2.  Is the entire product large enough, and/or delivery time frame short enough, such that it make sense to split into more than one team of 3-9 developers?

        -------
        Charles Bradley
        http://www.ScrumCrazy.com




        From: Cass Dalton <cassdalton73@...>
        To: scrumdevelopment@yahoogroups.com
        Sent: Saturday, July 14, 2012 8:13 AM
        Subject: Re: [scrumdevelopment] How to split a story that doesn't have customer value when split



        If we were really rewritting HTTP and the network stack from scratch, you would be correct.  We and our customer would have a horrible business model.  But its just an analogy.  The lawnmower analogy didn't go over well and Ron wanted a story that related to software.  Since I can't describe a real customer story for various reasons, I fabricated one that would convey the complexity that we typically have to deal with and that would convey the issue that I wanted to ask the group about.
        I'd like to thank everyone in the group that has given ideas and suggestions.  This has really helped.  I'm learning that in agile, there is a huge difference between knowing the path and walking the path.  User stories especially are an art that takes experience, practice, and determination.  One of the biggest impediments in my most recent experiment with agile was the user story writing.  The stories were too large, had poor definitions of done, and read like requirements.  Big heavy waterfall is all I've ever known and I've come to understand that an agile process is only 20% of the answer.  The other 80% is the culture and organizational philosophy that has to go with it.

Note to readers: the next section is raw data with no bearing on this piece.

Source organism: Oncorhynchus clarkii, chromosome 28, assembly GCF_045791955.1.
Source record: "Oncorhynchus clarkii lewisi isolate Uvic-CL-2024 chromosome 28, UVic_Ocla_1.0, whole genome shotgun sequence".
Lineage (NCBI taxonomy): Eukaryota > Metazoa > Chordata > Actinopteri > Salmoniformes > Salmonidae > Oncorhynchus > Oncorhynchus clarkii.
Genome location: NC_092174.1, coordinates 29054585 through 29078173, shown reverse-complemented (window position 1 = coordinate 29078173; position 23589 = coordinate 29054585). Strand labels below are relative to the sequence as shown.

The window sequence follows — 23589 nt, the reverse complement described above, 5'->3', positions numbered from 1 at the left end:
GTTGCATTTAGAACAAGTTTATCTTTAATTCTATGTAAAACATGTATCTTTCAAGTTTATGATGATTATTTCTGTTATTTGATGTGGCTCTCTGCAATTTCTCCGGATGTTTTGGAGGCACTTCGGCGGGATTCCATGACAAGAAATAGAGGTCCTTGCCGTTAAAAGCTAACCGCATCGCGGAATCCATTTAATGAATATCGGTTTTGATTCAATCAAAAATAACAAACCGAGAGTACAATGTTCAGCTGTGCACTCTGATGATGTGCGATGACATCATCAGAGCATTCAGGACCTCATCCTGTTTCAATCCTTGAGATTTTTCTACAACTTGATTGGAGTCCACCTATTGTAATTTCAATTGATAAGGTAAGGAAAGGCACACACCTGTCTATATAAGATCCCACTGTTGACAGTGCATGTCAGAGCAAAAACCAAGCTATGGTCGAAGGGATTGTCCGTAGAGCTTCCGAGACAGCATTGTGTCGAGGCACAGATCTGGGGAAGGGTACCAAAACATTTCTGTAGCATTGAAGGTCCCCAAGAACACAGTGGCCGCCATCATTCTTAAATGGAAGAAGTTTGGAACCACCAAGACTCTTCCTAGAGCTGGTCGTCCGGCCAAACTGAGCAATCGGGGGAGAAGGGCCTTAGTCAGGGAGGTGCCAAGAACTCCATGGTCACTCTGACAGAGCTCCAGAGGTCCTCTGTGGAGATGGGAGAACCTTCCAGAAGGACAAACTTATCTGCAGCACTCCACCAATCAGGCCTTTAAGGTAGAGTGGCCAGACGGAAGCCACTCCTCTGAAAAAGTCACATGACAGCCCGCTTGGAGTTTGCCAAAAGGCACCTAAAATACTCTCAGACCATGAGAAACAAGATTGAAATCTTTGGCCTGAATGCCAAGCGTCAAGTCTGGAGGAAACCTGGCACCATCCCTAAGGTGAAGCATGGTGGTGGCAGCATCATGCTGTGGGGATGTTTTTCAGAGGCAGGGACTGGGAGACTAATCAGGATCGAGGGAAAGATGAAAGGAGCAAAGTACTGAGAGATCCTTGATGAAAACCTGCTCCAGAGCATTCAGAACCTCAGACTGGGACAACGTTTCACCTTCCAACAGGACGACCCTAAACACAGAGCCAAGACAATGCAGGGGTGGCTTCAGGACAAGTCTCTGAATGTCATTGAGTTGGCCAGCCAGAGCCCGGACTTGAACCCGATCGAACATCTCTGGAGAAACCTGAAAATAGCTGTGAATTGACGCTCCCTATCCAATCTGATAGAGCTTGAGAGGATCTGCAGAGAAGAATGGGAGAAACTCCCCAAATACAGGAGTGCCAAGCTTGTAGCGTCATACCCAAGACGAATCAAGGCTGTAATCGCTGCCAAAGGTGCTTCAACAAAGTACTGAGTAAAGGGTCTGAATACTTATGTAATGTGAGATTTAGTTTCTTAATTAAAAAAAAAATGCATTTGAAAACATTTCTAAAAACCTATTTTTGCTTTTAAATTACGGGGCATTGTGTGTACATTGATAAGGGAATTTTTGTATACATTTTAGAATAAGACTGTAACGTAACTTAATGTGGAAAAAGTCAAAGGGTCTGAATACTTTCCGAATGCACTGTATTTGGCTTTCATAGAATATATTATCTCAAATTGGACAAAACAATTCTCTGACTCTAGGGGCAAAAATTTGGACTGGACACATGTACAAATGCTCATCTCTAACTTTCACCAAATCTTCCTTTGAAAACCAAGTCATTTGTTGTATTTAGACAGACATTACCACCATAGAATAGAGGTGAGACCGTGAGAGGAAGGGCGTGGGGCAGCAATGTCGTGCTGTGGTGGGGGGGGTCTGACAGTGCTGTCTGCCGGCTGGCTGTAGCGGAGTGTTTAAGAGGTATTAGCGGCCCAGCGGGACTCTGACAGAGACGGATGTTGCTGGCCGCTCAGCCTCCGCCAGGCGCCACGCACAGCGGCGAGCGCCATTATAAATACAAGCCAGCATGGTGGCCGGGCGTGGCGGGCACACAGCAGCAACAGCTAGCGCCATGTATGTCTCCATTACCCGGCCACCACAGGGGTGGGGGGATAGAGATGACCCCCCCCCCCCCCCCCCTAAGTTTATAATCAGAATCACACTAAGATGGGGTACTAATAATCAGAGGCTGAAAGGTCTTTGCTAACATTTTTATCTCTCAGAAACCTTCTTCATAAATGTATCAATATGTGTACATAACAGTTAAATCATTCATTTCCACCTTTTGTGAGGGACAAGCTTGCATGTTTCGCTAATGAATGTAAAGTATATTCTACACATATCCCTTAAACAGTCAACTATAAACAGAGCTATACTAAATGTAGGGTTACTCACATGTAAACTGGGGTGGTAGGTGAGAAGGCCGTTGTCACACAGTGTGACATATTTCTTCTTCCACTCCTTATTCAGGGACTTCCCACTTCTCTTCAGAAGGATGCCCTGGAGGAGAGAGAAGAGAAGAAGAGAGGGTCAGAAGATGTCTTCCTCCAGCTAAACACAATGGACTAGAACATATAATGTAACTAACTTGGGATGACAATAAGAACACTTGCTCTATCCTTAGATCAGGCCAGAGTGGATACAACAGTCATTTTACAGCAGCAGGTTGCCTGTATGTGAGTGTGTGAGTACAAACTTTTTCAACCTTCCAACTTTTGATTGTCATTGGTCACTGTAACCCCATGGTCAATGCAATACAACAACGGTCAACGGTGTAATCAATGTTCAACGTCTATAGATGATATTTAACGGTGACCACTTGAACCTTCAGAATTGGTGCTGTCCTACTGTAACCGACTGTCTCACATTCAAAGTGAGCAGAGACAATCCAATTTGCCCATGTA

On Jul 13, 2012 11:55 PM, "Otis Bricker" <obricker@...> wrote:
        On 7/8/2012 5:20 PM, Cass Dalton wrote:
        > For example, lets assume that we have to parse an HTML stream from
        > only the voltages as seen by the network interface card.  But we don't
        > have a NIC, we don't have access to any of the existing ethernet
        > driver code, TCP/IP network stack, HTTP libraries, etc.  We have to
        > write all that from scratch.

        I missed this comment in my first reading.

        IF there are none of the above, why would you have to parse HTML? No one
        is capable of sending and and it would likely have never come about
        without the supporting items you are now requiring your project to create.

        Again, it seems like you are assuming a solution based on existing
        technology but then denying yourself the benefit of that tech. It might
        well be that the problem you are solving would be better answered in
        some other way. If this is truly an ALL NEW project, then there would be
        value in being able to transmit data remotely first, even between two
        fixed machines. That may not be enough of a feature set to make a
        product, but that isn't what a story is about.

        Otis